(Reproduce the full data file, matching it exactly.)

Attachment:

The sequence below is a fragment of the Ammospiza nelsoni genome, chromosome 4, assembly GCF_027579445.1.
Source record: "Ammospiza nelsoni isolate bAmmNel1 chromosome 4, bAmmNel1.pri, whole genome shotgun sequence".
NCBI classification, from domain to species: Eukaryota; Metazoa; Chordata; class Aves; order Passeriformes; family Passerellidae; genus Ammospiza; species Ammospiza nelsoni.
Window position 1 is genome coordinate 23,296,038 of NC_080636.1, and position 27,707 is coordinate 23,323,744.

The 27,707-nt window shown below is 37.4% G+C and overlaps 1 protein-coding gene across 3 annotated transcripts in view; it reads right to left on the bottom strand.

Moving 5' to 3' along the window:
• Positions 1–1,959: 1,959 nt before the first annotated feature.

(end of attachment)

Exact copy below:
The sequence below is a fragment of the Ammospiza nelsoni genome, chromosome 4, assembly GCF_027579445.1.
Source record: "Ammospiza nelsoni isolate bAmmNel1 chromosome 4, bAmmNel1.pri, whole genome shotgun sequence".
NCBI classification, from domain to species: Eukaryota; Metazoa; Chordata; class Aves; order Passeriformes; family Passerellidae; genus Ammospiza; species Ammospiza nelsoni.
Window position 1 is genome coordinate 23,296,038 of NC_080636.1, and position 27,707 is coordinate 23,323,744.

The 27,707-nt window shown below is 37.4% G+C and overlaps 1 protein-coding gene across 3 annotated transcripts in view; it reads right to left on the bottom strand.

Moving 5' to 3' along the window:
• Positions 1–1,959: 1,959 nt before the first annotated feature.